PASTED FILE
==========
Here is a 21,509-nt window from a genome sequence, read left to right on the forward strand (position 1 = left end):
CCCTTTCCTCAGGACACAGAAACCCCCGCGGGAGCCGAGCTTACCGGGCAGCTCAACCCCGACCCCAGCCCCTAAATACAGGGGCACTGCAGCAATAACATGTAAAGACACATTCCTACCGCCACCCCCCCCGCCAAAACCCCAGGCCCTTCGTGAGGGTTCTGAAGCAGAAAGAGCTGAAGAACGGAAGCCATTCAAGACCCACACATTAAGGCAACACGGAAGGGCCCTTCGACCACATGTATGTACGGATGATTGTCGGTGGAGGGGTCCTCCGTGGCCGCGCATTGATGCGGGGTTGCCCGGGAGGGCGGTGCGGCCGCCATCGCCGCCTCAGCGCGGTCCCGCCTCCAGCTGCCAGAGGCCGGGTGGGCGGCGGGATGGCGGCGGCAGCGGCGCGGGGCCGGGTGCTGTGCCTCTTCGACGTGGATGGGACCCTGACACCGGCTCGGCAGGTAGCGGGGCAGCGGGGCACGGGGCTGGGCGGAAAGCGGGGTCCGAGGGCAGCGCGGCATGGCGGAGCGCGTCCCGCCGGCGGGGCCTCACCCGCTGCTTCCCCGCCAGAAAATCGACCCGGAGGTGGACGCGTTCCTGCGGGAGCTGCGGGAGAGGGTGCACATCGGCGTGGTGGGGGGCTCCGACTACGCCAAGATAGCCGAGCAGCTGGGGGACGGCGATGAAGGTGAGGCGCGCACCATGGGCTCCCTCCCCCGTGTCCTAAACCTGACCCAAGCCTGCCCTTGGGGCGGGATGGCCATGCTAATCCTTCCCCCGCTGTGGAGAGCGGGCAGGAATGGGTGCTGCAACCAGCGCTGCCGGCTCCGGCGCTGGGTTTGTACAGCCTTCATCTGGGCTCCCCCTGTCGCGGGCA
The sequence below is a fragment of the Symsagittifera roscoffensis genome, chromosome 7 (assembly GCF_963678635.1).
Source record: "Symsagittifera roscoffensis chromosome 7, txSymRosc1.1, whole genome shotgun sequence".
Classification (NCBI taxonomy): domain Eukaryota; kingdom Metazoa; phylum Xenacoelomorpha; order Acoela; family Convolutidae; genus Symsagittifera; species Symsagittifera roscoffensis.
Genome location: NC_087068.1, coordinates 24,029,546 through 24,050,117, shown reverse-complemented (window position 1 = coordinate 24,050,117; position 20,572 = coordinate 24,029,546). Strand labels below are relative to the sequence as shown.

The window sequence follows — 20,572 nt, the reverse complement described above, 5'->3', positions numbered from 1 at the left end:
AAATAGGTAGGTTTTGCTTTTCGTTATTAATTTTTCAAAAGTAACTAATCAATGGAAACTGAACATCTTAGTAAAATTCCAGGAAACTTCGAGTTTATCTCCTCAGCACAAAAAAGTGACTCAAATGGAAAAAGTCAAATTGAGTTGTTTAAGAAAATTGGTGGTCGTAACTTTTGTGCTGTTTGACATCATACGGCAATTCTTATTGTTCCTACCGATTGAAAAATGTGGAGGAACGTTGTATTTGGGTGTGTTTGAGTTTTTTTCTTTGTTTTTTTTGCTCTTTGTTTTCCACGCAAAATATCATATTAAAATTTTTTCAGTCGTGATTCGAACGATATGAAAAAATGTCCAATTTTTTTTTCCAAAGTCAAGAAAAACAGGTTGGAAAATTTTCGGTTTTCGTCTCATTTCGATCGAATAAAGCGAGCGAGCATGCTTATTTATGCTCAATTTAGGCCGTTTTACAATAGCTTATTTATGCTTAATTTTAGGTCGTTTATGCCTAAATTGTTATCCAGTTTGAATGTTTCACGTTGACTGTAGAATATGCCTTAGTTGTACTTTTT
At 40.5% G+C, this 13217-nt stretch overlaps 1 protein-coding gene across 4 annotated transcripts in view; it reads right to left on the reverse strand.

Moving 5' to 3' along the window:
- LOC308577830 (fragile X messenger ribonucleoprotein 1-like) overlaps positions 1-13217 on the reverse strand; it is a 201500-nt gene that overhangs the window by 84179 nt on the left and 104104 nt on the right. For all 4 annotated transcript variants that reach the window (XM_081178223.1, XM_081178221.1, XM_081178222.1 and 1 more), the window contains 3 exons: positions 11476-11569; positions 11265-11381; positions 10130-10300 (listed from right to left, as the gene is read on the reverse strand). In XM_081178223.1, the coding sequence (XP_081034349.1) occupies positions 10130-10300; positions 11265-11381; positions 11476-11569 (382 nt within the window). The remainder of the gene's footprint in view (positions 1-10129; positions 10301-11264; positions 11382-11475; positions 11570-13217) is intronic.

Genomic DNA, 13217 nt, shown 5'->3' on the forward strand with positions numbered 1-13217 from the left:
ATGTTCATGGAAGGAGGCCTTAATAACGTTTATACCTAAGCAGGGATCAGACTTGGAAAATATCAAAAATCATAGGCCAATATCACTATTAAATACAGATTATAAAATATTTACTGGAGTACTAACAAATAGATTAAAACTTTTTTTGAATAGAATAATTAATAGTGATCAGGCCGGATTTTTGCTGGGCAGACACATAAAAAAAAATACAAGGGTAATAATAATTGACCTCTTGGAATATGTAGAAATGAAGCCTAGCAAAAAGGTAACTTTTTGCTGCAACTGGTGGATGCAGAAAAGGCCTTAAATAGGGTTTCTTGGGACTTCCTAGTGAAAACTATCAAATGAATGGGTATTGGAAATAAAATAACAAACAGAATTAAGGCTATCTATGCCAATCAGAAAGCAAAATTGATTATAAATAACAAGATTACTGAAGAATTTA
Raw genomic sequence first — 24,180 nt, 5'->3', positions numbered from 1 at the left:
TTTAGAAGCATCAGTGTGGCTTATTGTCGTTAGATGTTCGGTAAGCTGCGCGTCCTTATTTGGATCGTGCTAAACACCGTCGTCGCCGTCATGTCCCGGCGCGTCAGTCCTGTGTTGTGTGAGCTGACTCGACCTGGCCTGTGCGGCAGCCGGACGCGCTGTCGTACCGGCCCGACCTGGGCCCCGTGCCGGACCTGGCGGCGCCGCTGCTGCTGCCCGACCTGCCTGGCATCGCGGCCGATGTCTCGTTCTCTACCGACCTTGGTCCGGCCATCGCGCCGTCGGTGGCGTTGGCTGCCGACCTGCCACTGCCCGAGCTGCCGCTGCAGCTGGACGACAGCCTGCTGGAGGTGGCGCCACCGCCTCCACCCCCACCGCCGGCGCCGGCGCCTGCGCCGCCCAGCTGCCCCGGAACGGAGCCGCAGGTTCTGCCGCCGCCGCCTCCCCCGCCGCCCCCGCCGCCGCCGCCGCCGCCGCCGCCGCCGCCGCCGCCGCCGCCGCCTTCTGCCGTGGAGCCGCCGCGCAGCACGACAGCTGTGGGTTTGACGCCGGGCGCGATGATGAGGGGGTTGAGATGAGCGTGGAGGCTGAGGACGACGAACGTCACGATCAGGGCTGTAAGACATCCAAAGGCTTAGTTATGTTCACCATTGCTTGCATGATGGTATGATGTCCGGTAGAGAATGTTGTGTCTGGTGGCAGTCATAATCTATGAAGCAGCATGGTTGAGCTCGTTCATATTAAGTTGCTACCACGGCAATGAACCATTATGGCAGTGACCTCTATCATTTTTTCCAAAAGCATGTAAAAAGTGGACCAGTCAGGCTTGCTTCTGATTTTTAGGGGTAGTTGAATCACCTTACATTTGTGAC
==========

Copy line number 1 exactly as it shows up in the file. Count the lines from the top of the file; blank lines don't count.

Here is a 21,509-nt window from a genome sequence, read left to right on the forward strand (position 1 = left end):